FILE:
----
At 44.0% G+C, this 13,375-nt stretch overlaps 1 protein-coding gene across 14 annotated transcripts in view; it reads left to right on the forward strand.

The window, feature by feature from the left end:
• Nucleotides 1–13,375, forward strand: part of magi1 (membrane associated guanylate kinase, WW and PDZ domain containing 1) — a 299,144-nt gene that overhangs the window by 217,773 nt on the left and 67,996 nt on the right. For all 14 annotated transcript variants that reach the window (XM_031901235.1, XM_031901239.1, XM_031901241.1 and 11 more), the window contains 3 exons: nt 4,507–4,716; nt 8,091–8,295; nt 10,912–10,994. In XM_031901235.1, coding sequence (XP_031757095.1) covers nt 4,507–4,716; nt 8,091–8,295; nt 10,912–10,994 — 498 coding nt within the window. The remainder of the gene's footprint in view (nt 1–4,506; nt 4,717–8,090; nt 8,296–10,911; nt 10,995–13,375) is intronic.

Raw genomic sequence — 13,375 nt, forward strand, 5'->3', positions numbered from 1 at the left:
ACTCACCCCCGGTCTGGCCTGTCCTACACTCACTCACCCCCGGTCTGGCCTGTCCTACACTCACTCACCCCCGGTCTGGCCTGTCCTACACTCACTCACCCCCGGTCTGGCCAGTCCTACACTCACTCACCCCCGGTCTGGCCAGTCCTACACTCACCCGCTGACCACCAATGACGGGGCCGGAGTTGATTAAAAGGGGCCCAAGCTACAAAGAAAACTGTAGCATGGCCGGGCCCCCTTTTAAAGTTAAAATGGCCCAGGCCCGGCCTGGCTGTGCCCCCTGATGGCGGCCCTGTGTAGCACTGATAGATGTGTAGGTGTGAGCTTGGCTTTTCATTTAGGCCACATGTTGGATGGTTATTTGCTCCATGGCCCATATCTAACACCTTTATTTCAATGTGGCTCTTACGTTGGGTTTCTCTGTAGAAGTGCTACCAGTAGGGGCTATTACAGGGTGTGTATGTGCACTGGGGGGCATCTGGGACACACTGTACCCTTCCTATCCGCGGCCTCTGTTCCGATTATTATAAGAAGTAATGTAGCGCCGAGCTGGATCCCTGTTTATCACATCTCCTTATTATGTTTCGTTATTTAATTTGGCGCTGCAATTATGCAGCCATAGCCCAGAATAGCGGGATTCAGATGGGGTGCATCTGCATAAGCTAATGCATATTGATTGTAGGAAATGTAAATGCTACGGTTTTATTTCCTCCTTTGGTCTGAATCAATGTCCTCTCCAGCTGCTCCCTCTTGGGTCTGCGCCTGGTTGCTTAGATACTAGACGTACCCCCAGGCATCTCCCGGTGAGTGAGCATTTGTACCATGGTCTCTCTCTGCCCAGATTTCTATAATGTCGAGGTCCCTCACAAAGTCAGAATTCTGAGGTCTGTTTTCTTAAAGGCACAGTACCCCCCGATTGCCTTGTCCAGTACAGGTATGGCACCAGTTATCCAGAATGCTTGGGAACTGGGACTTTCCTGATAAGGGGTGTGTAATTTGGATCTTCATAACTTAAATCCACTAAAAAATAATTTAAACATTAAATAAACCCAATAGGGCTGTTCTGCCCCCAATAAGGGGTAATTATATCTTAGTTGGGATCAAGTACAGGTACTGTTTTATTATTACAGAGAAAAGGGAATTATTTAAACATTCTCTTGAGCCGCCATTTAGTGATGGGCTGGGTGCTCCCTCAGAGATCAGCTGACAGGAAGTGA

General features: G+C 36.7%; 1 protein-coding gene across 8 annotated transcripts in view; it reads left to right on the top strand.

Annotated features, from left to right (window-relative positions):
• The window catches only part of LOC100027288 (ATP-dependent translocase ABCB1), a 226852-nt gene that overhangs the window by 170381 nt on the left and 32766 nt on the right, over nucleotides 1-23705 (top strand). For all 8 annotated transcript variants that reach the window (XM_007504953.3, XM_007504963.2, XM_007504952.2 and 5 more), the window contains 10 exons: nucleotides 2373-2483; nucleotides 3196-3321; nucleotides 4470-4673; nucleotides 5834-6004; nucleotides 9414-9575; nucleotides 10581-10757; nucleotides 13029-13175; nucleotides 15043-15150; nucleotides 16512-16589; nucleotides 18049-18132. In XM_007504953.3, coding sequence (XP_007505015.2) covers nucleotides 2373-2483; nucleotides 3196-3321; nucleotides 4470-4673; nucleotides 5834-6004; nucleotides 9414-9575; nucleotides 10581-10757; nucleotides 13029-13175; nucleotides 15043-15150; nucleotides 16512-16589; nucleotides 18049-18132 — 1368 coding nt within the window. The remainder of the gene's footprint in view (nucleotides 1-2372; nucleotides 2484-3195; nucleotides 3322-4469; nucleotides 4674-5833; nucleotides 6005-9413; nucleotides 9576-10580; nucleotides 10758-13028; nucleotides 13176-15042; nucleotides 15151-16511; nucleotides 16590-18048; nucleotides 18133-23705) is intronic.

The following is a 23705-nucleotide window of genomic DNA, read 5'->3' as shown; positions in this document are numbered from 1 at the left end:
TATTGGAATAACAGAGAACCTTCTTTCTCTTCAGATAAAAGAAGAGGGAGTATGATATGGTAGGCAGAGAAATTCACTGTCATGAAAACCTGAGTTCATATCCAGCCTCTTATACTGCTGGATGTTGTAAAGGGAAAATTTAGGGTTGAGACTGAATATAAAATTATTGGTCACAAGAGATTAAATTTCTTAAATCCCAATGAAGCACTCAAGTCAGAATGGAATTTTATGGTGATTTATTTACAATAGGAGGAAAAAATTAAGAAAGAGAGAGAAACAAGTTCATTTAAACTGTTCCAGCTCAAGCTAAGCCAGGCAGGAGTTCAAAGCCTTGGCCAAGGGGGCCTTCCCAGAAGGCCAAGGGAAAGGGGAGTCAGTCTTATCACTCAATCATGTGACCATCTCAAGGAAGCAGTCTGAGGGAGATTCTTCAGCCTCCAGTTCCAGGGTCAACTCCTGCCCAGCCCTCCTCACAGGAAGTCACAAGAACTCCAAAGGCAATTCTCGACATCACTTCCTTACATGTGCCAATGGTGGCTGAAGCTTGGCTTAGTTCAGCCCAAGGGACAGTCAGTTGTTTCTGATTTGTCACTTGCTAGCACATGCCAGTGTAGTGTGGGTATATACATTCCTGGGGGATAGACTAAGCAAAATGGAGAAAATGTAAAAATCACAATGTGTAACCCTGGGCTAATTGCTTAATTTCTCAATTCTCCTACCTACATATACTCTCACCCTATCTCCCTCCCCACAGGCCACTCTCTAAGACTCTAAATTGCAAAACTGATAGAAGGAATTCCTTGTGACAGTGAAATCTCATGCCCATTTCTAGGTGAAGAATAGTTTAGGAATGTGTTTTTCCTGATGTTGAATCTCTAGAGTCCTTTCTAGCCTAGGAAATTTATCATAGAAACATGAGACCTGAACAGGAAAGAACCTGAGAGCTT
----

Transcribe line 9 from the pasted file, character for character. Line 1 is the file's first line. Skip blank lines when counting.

The following is a 23705-nucleotide window of genomic DNA, read 5'->3' as shown; positions in this document are numbered from 1 at the left end: